Higher cost, requires stable input power, switching noise



Flexible: operates as buck or boost converter, galvanic isolation without saturation

Higher cost, requires stable input power, switching noise

Create Any Regulator Topology With the Best Schematic Design Tools

Creating the regulator topology you need to ensure high-efficiency power conversion requires the best set of schematic design tools. You’ll also need access to a complete set of PCB components that include CAD models for use in your PCB layout. When you’re ready to start your power supply circuit design and find the components you need, use the complete set of PCB design tools in Altium Designer.

Power supply circuit design

Create each section of your power supply circuit design with the hierarchical multichannel schematics tools in Altium Designer.

Integrated Simulation for Power Supply Circuit Design

Because of safety and operational concerns around many power supplies and regulator circuits, there is a need to simulate each section of a power supply to ensure it provides the desired electrical behavior. Simulating a power supply requires a SPICE simulation that takes component data and subcircuit models directly from your schematics. This type of simulation then solves Kirchhoff’s Laws and Ohm’s Law to ensure your circuit design will operate as intended.

SPICE simulators allow you to perform some critical simulations as part of power supply circuit design:

  • Transient analysis to see the voltage, current, and power output in the time domain
  • Noise analysis to examine how input noise is transformed into output noise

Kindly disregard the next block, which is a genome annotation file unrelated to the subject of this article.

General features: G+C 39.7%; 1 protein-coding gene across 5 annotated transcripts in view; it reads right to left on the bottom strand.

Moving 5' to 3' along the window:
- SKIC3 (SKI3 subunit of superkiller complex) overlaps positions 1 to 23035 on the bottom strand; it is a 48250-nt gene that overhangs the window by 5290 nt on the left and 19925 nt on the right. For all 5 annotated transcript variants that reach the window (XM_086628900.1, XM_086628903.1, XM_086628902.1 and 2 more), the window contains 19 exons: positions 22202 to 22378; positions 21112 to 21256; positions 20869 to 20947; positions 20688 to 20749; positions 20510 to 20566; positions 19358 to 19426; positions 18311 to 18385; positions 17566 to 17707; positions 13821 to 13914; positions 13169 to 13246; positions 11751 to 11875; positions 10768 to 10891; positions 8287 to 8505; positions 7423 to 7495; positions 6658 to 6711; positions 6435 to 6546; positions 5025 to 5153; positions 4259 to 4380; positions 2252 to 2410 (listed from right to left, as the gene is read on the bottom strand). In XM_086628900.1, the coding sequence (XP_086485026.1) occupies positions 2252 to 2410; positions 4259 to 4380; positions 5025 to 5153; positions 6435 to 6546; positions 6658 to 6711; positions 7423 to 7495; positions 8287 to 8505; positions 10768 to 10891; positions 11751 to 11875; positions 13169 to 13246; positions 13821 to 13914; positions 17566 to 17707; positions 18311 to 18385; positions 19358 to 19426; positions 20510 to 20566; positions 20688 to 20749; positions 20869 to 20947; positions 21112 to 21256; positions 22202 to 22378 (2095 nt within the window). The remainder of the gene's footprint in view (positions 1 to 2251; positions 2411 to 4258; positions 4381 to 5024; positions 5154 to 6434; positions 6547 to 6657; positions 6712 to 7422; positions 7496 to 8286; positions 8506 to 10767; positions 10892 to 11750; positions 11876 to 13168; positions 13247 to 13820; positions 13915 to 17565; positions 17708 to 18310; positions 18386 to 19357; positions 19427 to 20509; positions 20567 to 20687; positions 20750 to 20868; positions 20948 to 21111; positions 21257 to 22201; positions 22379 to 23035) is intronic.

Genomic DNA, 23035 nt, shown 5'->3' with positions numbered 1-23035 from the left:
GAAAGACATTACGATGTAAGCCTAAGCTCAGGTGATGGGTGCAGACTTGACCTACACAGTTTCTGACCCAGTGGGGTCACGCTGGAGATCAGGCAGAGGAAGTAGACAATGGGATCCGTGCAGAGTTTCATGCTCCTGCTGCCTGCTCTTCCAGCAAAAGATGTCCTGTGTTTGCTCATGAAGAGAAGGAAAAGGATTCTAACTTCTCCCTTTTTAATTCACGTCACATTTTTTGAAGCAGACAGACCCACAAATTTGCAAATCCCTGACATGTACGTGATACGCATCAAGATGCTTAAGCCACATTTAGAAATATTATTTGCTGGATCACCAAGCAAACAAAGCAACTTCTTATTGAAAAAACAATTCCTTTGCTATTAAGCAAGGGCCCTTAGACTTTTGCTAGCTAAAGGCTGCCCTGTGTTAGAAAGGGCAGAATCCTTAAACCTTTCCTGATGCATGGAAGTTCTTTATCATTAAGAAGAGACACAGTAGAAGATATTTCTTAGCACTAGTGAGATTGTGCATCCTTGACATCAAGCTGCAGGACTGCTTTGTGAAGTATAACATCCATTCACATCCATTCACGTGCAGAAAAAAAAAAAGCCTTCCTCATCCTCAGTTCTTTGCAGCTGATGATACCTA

• AC analysis with frequency sweeps in each section of the power supply
  • Parameter sweeps to iterate through multiple circuit values and optimize the design

Transient analysis will be used most often as this type of simulation shows how the power supply starts up and reaches its operating state in the time domain. You can then determine which portions of the system need to change, and you can iterate through trial values for your circuit elements with parameter sweeps. These tasks don’t require an advanced simulation package, you can perform these simulations and many more in the industry’s best PCB design software.

Use Altium Designer for SPICE Simulations

The SPICE simulation engine in Altium Designer is accessible inside the schematic editor, and it will take data directly from your component libraries and models. These simulations are easy to set up and run, and data can be saved for use in an external analysis program like MATLAB. The parameter sweep tools are ideal for optimizing your power supply circuit design, and these tools will output multiple results that can be compared on a single graph.

Power supply circuit design

The SPICE simulator in Altium Designer helps you verify your power supply circuit design and optimize its power output.

Create a PCB Layout for Your Power Supply Design

Once you’ve created your power supply circuit design, it’s time to capture your schematics as a blank circuit board layout. You can then start arranging components, routing traces, designing power planes, selecting ground planes, and much more. Your PCB layout will determine the thermal management measures you’ll have to consider to keep the circuit board temperature low, and you’ll need to source real components for all the parts in your design.